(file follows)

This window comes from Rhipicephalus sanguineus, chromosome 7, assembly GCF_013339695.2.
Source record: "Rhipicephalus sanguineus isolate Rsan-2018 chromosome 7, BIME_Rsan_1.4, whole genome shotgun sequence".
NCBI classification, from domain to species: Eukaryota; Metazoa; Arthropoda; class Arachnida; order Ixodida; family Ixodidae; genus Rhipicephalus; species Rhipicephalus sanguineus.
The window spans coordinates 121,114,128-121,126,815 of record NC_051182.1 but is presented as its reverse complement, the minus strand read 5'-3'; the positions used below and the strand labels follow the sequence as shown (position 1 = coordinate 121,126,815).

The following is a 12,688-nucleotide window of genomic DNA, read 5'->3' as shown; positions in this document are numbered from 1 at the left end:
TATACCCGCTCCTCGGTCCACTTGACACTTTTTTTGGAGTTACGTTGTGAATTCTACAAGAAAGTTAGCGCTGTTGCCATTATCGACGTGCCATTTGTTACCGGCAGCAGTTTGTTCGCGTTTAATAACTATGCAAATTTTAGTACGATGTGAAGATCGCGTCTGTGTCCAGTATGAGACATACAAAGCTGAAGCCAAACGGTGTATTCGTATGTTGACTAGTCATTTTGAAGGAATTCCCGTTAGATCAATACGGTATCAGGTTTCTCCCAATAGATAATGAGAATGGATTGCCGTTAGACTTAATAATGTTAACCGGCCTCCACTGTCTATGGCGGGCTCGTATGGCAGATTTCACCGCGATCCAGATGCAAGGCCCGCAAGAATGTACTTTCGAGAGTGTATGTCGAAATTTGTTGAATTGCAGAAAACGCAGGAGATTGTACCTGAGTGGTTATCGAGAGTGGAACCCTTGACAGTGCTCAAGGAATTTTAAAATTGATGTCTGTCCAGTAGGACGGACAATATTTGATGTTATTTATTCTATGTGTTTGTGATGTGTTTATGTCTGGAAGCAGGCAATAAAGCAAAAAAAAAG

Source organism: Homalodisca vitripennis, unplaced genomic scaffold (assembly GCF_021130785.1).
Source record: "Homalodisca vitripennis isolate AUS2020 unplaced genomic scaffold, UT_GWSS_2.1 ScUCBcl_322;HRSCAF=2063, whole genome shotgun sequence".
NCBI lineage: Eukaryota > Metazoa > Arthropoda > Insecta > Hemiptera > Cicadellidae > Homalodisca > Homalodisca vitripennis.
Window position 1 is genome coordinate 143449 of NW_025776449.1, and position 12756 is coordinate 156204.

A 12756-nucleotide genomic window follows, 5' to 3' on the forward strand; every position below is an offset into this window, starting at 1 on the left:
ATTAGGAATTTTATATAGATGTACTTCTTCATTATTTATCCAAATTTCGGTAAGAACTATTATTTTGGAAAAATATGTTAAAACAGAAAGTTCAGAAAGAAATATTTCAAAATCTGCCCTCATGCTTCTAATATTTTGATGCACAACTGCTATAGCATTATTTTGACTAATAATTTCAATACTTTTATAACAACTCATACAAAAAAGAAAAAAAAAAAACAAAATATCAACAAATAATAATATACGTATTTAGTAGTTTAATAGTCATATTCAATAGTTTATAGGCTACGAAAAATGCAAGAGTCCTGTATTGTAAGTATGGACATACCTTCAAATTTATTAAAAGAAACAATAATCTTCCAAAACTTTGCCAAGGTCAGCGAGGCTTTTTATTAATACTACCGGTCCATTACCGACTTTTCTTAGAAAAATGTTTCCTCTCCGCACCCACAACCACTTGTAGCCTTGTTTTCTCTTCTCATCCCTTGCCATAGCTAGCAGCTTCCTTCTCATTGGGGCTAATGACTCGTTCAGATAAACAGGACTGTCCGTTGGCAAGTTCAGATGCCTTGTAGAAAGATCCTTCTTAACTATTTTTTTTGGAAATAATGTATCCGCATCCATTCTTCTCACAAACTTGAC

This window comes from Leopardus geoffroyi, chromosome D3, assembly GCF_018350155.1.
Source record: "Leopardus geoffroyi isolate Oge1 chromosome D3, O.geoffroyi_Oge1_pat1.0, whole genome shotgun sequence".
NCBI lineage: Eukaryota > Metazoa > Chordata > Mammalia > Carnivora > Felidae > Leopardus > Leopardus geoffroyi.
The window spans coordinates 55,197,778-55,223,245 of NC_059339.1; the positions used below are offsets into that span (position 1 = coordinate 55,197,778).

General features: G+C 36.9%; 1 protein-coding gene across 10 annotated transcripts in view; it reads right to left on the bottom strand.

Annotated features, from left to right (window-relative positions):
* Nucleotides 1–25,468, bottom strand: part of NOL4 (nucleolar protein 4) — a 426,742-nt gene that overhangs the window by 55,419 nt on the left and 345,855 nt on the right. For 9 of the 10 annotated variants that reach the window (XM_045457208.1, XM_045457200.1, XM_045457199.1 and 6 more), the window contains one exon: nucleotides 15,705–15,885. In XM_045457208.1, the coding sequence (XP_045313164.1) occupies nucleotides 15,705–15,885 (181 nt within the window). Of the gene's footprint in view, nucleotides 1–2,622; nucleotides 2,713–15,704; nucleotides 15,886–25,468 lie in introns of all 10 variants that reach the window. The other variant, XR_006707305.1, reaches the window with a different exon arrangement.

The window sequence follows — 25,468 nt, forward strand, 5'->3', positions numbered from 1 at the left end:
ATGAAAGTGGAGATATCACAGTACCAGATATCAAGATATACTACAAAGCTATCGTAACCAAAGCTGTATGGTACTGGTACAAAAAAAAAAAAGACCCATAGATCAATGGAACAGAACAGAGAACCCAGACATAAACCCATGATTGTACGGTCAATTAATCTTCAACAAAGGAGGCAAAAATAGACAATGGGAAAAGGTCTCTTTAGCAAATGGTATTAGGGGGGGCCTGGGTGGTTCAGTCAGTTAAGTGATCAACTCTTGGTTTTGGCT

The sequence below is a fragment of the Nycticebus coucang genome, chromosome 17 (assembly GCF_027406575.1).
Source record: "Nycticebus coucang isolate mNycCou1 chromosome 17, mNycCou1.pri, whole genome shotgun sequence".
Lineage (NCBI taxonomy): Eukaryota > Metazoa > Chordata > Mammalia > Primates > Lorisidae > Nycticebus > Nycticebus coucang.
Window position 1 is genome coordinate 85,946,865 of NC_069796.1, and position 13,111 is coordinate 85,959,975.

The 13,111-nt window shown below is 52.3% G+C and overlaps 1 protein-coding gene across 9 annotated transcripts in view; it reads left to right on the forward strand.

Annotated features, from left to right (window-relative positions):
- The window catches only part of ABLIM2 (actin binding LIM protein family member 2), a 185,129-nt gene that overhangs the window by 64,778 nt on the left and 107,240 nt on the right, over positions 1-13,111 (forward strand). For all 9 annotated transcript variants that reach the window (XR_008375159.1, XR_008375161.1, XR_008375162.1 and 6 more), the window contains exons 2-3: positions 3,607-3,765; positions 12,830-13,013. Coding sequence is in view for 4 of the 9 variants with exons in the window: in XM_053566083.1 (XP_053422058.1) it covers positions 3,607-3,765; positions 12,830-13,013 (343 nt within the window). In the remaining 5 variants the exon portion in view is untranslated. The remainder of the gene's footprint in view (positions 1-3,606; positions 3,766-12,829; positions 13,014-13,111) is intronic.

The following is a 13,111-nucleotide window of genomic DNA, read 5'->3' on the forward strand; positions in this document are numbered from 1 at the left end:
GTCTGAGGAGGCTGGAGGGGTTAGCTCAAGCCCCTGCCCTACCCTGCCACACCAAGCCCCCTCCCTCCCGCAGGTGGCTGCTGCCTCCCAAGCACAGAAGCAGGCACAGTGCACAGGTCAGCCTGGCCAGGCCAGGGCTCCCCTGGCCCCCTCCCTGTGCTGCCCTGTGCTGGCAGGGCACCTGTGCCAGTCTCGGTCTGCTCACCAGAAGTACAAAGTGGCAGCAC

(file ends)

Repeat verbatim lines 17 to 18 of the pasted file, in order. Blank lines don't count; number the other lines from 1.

General features: G+C 36.9%; 1 protein-coding gene across 10 annotated transcripts in view; it reads right to left on the bottom strand.

Annotated features, from left to right (window-relative positions):